Head-Fi.org › Forums › Equipment Forums › Sound Science › Do amps really have different signatures?
New Posts  All Forums:Forum Nav:

Do amps really have different signatures?  

post #1 of 135
Thread Starter 

Pretty much what the title says.

 

I always thought that amps just make the sound louder. Never knew different amps have different signatures.

post #2 of 135

They can be designed not to have an audible "signature" (with flat frequency/phase response, inaudible noise, insignificant distortion at any audio frequency with a real load at realistic levels, insignificant output impedance, and so on), but some do, either intentionally, or as a result of incompetent engineering/cost saving.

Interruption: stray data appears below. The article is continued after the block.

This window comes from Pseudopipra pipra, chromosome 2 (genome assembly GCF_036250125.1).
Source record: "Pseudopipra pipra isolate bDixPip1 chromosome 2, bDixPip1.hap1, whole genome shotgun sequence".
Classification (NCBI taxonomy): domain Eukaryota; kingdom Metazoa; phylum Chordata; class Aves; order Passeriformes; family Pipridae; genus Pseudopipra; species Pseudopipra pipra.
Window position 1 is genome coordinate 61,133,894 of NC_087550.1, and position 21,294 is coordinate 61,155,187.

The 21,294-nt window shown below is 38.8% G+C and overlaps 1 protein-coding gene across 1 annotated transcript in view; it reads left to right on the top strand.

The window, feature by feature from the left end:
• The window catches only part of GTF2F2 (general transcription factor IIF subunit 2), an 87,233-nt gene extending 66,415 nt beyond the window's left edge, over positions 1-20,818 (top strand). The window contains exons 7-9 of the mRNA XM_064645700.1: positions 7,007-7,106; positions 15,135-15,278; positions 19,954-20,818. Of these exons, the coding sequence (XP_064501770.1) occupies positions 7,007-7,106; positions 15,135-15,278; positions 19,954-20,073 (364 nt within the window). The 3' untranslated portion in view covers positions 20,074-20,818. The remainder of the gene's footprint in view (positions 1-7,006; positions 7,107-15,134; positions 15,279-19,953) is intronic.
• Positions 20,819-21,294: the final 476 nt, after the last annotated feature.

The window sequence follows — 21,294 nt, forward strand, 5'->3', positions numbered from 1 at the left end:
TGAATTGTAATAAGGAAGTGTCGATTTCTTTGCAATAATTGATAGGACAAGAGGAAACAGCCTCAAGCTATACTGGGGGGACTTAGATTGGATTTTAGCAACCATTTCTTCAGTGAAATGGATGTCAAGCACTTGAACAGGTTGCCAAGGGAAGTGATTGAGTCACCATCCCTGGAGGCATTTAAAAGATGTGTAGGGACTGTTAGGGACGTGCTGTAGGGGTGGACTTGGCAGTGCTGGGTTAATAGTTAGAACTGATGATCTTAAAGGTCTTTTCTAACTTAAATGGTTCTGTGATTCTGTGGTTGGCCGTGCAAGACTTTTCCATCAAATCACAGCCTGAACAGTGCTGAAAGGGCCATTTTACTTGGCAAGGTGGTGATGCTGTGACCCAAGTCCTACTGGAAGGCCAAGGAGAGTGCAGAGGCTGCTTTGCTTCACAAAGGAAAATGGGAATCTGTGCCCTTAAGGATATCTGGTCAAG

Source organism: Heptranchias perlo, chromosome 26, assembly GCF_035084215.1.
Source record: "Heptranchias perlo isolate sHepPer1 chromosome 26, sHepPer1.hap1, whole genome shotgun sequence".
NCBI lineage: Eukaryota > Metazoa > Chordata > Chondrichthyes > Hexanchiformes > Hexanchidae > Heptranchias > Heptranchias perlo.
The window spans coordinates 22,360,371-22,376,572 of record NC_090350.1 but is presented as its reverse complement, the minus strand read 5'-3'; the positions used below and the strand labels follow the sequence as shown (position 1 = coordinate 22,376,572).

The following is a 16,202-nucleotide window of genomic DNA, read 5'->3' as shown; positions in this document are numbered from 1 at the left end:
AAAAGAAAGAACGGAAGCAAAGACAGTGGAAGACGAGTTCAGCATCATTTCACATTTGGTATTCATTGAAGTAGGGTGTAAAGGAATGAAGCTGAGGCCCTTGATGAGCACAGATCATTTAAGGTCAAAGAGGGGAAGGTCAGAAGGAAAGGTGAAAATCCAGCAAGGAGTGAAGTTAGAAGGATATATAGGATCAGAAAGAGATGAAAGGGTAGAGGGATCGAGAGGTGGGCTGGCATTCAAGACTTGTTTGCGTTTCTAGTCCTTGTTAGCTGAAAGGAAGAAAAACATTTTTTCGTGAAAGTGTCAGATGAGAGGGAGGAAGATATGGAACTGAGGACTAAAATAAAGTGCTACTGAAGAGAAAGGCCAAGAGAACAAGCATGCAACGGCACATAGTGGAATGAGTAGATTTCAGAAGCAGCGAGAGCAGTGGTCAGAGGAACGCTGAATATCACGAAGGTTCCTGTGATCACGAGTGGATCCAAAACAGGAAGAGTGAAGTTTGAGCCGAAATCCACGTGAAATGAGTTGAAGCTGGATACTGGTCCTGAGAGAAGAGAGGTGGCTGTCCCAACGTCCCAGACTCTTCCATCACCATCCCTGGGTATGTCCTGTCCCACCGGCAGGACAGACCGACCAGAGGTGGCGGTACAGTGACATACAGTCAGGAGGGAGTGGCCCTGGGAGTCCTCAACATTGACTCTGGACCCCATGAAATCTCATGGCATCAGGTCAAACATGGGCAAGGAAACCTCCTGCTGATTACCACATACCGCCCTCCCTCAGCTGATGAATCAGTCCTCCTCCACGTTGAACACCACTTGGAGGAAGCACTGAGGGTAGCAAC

post #3 of 135

"Sound signature" is the common phrase used, but it may not be the most accurate representation of what's going on.  To me, that implies that the signature is something consistent, but whatever difference in sound that is imparted depends on the load (which headphones), output level (listening volume), and so on.  There may be many similarities across different loads, or some aspects could be quite different.

post #4 of 135
High end amps are the most apt to be deliberately colored. I've found that with low end and consumer grade amps, the primary differences are features and power. They're all clean as a whistle.
post #5 of 135
Thread Starter 

Is this by any chance because unless designed to be so, all amps are neutral and the only differences between them are features and power, so the 'high end' amp manufacturers colour the sound intentionally to make it a selling point?

post #6 of 135
Quote:
Originally Posted by Siva108 View Post